ISIL Terror-Trolls French Election, Supporting far Right; Will French Fall for It?

By Juan Cole | (Informed Comment) | – –

Thursday’s shooting at the Champs Elysee, left one policeman dead, another gravely injured, a third lightly wounded along with a German tourist shot in the heel. It was carried out by Karim Cheurfi, a French national aged 39, born at Livry-Gargan in Seine-Saint-Denis. He had opened fire with a Kalashnikov machine gun and was killed by police at the scene.

The site of the attack was politically symbolic in French terms, near the Arch of Triumph and the presidential palace. It clearly was intended to help elect the far-right candidate, Marine Le Pen. The question is whether the French electorate, which is pretty canny, will fall for this transparent terror-trolling.

Cheurfi had a record as a petty criminal, having been jailed four times in the past 10 years for theft, assault and attempted murder. While in prison he showed no interest in Muslim radicalism, and only began talking like that from last December, when he said he was angered by deaths of Syrians. (France joined the US coalition bombing Daesh (ISIL, ISIS) in Raqqa, Syria, from late summer of 2015, on learning of Daesh plots to hit France, which it did several times thereafter).

There are some twists on this story that raise question marks. Daesh very quickly announced on Thursday that they were behind this shooting. They made a significant mistake, however, in announcing that the terrorist’s name was Abou Youssouf Al-Beljiki. I.e. their operative was supposed to be Belgian. But Cheurfi is an ordinary Frenchman.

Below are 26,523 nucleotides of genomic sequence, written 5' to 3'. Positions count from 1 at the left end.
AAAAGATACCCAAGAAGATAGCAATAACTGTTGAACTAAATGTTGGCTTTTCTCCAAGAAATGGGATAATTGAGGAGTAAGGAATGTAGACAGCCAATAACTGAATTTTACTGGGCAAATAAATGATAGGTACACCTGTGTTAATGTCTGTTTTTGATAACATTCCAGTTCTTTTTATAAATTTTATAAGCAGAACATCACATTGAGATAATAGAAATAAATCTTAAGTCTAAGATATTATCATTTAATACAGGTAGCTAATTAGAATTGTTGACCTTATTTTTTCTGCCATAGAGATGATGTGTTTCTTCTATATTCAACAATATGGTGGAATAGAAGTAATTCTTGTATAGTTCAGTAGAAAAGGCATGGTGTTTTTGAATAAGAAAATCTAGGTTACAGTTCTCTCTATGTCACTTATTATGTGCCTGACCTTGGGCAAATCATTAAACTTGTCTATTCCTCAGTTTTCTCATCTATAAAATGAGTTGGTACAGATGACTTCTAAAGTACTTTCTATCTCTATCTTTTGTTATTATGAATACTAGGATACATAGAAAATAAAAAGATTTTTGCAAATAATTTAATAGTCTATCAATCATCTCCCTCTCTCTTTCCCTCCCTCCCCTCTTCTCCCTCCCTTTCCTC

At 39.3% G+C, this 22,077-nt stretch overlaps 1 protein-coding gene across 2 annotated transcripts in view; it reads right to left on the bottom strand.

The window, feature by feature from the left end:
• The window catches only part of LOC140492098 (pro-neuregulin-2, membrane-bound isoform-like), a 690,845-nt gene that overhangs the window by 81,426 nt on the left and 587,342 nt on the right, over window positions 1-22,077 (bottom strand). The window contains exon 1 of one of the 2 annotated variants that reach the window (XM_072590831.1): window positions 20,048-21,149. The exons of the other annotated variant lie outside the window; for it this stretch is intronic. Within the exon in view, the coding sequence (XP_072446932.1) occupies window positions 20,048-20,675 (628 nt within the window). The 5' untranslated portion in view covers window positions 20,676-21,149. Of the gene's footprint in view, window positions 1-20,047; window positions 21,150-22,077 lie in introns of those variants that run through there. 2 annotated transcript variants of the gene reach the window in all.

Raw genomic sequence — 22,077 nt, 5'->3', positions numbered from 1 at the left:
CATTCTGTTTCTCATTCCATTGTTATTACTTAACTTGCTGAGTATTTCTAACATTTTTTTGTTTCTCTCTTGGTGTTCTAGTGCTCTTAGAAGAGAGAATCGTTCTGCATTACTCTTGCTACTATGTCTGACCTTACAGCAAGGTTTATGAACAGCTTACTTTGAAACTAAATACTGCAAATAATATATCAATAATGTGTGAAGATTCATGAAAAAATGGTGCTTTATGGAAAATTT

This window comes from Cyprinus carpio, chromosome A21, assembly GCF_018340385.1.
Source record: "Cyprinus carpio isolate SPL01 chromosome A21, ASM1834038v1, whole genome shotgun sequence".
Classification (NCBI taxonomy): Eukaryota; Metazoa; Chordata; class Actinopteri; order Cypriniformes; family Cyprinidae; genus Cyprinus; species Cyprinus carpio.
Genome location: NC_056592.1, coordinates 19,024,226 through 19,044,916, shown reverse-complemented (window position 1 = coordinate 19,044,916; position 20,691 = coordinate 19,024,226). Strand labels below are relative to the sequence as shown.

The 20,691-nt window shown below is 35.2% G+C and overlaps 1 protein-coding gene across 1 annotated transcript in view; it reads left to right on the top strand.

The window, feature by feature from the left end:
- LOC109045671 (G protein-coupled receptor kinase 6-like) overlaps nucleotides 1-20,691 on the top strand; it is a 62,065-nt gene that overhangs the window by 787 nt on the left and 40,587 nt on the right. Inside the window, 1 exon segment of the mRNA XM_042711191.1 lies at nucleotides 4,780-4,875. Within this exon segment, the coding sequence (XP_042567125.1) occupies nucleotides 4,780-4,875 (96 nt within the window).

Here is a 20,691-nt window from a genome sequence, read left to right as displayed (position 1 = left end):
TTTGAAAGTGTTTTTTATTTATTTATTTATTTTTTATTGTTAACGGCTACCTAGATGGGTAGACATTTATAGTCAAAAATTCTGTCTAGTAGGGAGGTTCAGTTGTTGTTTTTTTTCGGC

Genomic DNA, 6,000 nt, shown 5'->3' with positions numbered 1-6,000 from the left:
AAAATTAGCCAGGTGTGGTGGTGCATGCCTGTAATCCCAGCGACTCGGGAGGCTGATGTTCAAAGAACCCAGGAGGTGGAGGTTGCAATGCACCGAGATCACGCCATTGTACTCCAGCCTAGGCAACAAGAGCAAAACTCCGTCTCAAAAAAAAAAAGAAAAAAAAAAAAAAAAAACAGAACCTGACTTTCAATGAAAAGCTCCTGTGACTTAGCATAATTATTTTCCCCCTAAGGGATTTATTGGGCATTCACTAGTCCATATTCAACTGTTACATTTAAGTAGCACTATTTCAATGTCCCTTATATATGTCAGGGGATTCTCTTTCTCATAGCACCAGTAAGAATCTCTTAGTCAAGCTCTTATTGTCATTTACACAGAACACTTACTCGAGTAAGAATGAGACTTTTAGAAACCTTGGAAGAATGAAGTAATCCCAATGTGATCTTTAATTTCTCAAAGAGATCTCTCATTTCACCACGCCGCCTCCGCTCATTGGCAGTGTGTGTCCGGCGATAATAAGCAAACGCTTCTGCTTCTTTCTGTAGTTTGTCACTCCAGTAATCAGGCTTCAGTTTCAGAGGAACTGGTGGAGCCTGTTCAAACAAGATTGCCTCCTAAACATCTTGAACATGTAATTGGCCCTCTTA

Le Monde reports that a piece of paper fell out of Cheurfi’s pocket that had the word “Daesh” on it. If this is true, it is even more suspicious, because while authorities and the press in the Arab world and France call ISIL ‘Daesh,’ the Arabic acronym, the group does not call itself that and resents the use of the acronym. They call themselves the “Islamic State” (which is a kind of terminological propaganda and terrorism, a way of trying to make journalists write that “today the Islamic State took over x city.”)

So ISIL did not know who Cheurfi was, and Cheurfi or his handler did not know to say “Islamic State” rather than Daesh.

Such incidents are murky, but I conclude that this attack was not a centrally directed Daesh operation. Cheurfi was until very recently just a petty criminal with no radical discourse, and he likely had never attended a meeting of the terrorist organization. He was happy to make his individual action look big and scary by attributing it to Daesh (without knowing enough to realize that this diction marked him as an outsider). Daesh itself was happy to claim responsibility unusually quickly.

Whatever is going on here, it seems obvious that the shooting was an attempt to intervene in the first round of the French presidential election.

In the first round, there are five major candidates. The two top vote-getters will then have a run-off.

The question if neo-Fascist Marine Le Pen will be one of the two. Whoever plotted out the Champs Elysees shooting was trying to throw the election to LePen. As a white supremacist, she has taken a hard line against Muslims and immigrants as well as against minorities like the Jews. The recruiter who ran Cheurfi knew that an act of terrorism near the election could well shore up her numbers and make her look more credible.

So you have the Republican Party candidate . Francois Fillon on the Gaullist, conventional right. He’s polling at 20 percent despite being implicated in a nepotism scandal.

Then you have left wing Socialist Emmanuel Macron, who is the front runner in the polls, just ahead of Le Pen.

And there is Jean-Luc Mélenchon at 19%, who is to the left of Macron and outpolling